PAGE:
Has the Meat and Wholesale industry bitten off more than it can chew?
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Has the Meat and Wholesale industry bitten off more than it can chew?

The Meat and Wholesale industry has certainly seen its fair share of movement over the past five years, which, when you consider its sensitivity to inflation, currency rates and world economics, isn’t such a surprise.

Between 2012-13, prices grew in this market due to rising inflation, but these gains were swiftly wiped away in 2014-16 as the Russian trade embargo hit pork wholesale prices. With low wholesale costs filtering down to consumers, meat became a power player in supermarket price wars with a never-ending stream of ‘buy X for £X’ deals dominating the shelves. 

Now, however, with higher import costs due to a weakened pound and rising inflation, the market is beginning to see an upturn in fortunes. In fact, looking at estimated projections to 2022 for the market – the only way seems to be up. 

But with increased inflation comes a hit to household incomes. This may prompt a reinforcement of certain consumer behaviours, which players in this industry should take note of. One example is the trend towards ‘scratch cooking’ – something the meat market is particularly sensitive to, as just 32% of consumers feel that processed meat is a good ingredient when cooking from scratch (Source – Mintel report, Processed Poultry and Red Meat - UK - December 2017).

Meanwhile, concerns over saturated fat content and the health impacts of processed and red meat continue. Transparency within the sector will do wonders to manage these negatives. For example, ‘on-pack’ portion guidance could help to reinforce the legitimacy of meat as an integral part of a healthy balanced lifestyle. 

Transparency is also important given recent high-profile cases of Food Fraud. A recent example included Gressingham Duck, which was portrayed as a traditional, British brand – but revealed to be sourced from countries as far afield as Thailand. Meanwhile, the effects of the horse meat scandal of 2013 are still being felt within the marketplace.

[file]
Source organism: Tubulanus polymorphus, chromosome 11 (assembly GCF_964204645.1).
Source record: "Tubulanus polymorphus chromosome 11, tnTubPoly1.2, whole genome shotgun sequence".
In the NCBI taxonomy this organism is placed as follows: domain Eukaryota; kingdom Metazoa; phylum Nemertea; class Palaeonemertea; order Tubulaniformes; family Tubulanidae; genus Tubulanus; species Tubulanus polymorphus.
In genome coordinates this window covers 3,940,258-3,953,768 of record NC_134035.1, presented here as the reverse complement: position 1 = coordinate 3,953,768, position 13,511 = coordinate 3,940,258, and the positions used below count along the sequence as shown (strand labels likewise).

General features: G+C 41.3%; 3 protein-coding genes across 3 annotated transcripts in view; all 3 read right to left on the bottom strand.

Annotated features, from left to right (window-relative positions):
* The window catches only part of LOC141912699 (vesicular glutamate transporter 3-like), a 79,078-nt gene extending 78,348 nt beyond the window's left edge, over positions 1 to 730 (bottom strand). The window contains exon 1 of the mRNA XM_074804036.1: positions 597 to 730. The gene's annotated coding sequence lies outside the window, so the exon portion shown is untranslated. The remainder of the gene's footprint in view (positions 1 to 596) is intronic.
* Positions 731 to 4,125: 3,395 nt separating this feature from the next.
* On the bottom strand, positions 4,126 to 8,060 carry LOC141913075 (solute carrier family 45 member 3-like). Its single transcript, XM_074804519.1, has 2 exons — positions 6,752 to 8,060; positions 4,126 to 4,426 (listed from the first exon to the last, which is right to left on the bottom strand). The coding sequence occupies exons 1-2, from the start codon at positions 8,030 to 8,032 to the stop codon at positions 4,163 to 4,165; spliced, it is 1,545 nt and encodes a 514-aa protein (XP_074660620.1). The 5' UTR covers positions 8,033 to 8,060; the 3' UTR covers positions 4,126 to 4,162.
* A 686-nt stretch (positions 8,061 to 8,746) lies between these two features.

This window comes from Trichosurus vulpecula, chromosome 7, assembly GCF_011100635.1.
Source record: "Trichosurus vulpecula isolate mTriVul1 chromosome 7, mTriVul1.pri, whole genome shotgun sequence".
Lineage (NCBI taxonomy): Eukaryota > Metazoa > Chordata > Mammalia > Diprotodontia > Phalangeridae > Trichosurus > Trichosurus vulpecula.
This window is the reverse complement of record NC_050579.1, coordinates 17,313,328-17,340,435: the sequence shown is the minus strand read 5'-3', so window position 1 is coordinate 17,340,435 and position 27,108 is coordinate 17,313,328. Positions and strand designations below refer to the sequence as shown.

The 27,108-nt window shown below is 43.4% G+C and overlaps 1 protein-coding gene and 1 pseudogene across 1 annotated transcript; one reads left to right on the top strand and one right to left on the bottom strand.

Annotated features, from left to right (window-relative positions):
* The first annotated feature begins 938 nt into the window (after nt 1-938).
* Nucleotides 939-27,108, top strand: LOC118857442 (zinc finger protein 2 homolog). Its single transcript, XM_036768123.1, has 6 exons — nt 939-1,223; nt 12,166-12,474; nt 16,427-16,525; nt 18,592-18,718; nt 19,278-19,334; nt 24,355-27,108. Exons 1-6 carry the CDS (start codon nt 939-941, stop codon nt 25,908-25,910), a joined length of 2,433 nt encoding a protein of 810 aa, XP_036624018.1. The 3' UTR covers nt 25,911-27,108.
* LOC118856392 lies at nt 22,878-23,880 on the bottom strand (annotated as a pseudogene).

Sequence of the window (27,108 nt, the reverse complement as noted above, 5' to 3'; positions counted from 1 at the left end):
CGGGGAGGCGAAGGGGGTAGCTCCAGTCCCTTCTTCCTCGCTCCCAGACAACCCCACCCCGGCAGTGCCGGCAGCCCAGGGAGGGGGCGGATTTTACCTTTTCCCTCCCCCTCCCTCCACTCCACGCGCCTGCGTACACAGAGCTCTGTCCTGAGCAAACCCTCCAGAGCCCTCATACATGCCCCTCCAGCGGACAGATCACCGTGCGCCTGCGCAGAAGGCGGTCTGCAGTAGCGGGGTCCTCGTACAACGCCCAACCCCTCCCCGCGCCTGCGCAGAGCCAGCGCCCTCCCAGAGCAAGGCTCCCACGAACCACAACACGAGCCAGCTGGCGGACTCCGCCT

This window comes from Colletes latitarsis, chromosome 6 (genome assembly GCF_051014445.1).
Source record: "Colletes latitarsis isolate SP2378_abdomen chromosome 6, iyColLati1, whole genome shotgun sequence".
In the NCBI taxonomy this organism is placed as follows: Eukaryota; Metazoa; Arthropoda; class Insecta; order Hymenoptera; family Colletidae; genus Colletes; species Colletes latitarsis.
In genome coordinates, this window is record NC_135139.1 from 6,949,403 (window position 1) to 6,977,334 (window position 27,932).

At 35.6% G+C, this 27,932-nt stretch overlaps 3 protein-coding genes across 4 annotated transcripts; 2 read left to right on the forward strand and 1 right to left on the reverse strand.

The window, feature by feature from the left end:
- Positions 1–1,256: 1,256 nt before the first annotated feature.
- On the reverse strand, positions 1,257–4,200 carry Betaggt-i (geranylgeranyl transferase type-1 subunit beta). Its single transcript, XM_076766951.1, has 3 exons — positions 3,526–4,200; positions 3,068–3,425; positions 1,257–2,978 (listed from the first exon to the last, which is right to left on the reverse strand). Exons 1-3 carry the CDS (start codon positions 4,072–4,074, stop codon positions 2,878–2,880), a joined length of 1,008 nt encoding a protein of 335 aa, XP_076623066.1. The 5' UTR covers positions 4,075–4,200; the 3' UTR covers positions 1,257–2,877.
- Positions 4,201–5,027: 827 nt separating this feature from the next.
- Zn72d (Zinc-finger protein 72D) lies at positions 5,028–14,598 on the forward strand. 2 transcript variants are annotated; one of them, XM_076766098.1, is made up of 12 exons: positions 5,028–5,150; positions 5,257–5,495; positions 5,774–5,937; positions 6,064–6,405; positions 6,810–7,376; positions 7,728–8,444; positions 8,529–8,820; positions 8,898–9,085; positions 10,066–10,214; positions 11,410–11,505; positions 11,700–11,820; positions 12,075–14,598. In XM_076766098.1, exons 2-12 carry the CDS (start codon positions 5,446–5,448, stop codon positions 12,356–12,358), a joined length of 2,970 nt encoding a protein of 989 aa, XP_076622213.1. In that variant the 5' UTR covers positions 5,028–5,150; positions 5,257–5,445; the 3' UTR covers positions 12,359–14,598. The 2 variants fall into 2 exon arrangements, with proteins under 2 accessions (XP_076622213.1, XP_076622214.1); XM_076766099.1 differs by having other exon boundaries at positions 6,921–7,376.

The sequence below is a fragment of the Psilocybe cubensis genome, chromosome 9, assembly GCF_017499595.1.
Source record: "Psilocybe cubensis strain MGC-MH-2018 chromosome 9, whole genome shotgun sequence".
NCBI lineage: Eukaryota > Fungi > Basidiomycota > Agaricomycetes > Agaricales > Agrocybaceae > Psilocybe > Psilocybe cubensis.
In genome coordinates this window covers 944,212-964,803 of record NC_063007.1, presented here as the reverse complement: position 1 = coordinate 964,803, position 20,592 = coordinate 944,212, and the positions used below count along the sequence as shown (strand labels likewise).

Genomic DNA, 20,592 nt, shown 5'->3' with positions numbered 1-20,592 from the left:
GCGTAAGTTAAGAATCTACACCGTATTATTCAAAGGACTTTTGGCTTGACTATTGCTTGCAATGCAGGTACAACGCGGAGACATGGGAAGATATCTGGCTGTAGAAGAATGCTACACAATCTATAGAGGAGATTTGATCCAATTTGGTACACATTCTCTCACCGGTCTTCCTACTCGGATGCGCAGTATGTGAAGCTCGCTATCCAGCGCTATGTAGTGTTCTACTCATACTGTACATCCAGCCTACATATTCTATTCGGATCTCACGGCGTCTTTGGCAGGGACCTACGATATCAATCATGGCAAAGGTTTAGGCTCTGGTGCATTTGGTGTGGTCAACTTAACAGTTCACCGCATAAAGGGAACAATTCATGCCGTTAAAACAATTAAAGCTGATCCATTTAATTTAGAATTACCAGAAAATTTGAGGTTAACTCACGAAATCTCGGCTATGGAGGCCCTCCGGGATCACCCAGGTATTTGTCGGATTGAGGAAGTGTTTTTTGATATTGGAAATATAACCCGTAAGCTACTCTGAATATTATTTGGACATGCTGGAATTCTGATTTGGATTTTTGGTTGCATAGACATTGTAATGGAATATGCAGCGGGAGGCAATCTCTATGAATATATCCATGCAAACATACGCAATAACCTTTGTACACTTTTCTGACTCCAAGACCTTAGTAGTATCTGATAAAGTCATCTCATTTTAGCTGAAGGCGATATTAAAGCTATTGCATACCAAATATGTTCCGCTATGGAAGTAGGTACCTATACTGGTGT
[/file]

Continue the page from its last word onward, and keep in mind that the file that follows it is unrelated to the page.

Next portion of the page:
From an economic standpoint, as with a lot of markets, the decision to leave the EU is likely to have consequences, both for importers and exporters. Imports could be hit the most if there are restrictions to EU produce, and this will likely push prices up. There is also opportunity here. While quality remains a key driver for consumers, only 29% of consumers actually check the origin of meat, providing scope to look further afield than Europe for meat imports if needed.

So, it appears we have a market with strong potential, but not without challenges. We expect the industry to meet these challenges head on, creating a robust platform for future growth in the process.

Sadly, however, as much as the meat and wholesale market is growing, so too is the corporate fraud industry. Due to increased revenue within the meat sector, fraudsters will be watching closely to see how they can gain from this. With scams becoming ever more sophisticated and commonplace, it’s not so much a case of whether an attempt will happen, but rather how it can be identified and swiftly shut down.  

The best way of reducing your risk is by creating a culture of due-diligence. By this we mean check, checking and checking again – not just new customers, but everyone on your books and their suppliers. Within a risk-sensitive culture, employees will feel empowered to take the time to really interrogate customer data, they will raise their hand when they think something’s not right, and you’ll be in a much stronger position to mitigate fraud risk. 

Ultimately, you don’t want to miss the opportunities this growing market brings with it, but you should make sure that you’re doing everything possible to minimise risk while doing so. 

Corporate fraud is not the only threat sniffing around the meat industry. Due to complex supply chains and high profit margins, it’s also vulnerable to food fraud. From misrepresentation of meat species, origins, and animal welfare, to expiry date tampering and addition of 'fillers', there’s a range of ways that suppliers may look to cheat the system. 

In fact, the need for a worldwide focus to identify and put a stop to these illegal activities is so pertinent to the sector that we’ve written a whole piece on it, which will be next up in this series. 

Our final thoughts? In the UK, meat is still very much on the menu. The sector provides some fantastic opportunities as long as it continues to innovate and identify and minimise its risks. Keeping up to date with the players in this industry will be key, which is exactly what we’re here to help you with.


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